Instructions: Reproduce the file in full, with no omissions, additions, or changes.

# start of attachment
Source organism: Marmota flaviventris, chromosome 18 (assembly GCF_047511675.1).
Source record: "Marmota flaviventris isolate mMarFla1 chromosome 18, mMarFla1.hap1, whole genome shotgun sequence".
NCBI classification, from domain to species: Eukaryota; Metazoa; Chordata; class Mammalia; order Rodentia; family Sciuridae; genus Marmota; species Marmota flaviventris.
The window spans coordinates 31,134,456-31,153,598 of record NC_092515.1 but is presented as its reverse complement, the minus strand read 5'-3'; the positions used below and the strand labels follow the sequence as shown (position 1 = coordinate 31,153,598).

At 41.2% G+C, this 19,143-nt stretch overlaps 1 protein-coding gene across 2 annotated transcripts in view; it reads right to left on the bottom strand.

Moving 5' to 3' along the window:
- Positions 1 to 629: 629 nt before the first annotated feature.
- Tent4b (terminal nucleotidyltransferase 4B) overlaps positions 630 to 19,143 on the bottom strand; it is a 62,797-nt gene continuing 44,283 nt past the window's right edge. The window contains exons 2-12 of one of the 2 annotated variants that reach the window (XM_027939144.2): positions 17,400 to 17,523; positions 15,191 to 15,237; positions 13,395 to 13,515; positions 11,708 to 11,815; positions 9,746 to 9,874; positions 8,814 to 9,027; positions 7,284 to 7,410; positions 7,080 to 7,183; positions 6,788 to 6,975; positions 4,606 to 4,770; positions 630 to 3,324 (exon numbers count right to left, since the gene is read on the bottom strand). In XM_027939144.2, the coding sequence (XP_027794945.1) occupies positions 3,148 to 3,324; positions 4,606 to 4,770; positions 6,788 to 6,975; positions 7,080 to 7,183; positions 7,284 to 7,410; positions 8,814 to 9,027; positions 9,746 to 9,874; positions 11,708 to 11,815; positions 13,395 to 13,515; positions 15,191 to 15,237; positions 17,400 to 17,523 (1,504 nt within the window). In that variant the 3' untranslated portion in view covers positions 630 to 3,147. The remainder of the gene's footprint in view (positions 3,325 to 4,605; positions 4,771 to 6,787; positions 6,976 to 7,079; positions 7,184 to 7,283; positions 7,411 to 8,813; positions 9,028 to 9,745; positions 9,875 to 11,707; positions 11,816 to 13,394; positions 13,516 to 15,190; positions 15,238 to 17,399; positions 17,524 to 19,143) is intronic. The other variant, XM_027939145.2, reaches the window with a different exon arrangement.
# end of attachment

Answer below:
Source organism: Marmota flaviventris, chromosome 18 (assembly GCF_047511675.1).
Source record: "Marmota flaviventris isolate mMarFla1 chromosome 18, mMarFla1.hap1, whole genome shotgun sequence".
NCBI classification, from domain to species: Eukaryota; Metazoa; Chordata; class Mammalia; order Rodentia; family Sciuridae; genus Marmota; species Marmota flaviventris.
The window spans coordinates 31,134,456-31,153,598 of record NC_092515.1 but is presented as its reverse complement, the minus strand read 5'-3'; the positions used below and the strand labels follow the sequence as shown (position 1 = coordinate 31,153,598).

At 41.2% G+C, this 19,143-nt stretch overlaps 1 protein-coding gene across 2 annotated transcripts in view; it reads right to left on the bottom strand.

Moving 5' to 3' along the window:
- Positions 1 to 629: 629 nt before the first annotated feature.
- Tent4b (terminal nucleotidyltransferase 4B) overlaps positions 630 to 19,143 on the bottom strand; it is a 62,797-nt gene continuing 44,283 nt past the window's right edge. The window contains exons 2-12 of one of the 2 annotated variants that reach the window (XM_027939144.2): positions 17,400 to 17,523; positions 15,191 to 15,237; positions 13,395 to 13,515; positions 11,708 to 11,815; positions 9,746 to 9,874; positions 8,814 to 9,027; positions 7,284 to 7,410; positions 7,080 to 7,183; positions 6,788 to 6,975; positions 4,606 to 4,770; positions 630 to 3,324 (exon numbers count right to left, since the gene is read on the bottom strand). In XM_027939144.2, the coding sequence (XP_027794945.1) occupies positions 3,148 to 3,324; positions 4,606 to 4,770; positions 6,788 to 6,975; positions 7,080 to 7,183; positions 7,284 to 7,410; positions 8,814 to 9,027; positions 9,746 to 9,874; positions 11,708 to 11,815; positions 13,395 to 13,515; positions 15,191 to 15,237; positions 17,400 to 17,523 (1,504 nt within the window). In that variant the 3' untranslated portion in view covers positions 630 to 3,147. The remainder of the gene's footprint in view (positions 3,325 to 4,605; positions 4,771 to 6,787; positions 6,976 to 7,079; positions 7,184 to 7,283; positions 7,411 to 8,813; positions 9,028 to 9,745; positions 9,875 to 11,707; positions 11,816 to 13,394; positions 13,516 to 15,190; positions 15,238 to 17,399; positions 17,524 to 19,143) is intronic. The other variant, XM_027939145.2, reaches the window with a different exon arrangement.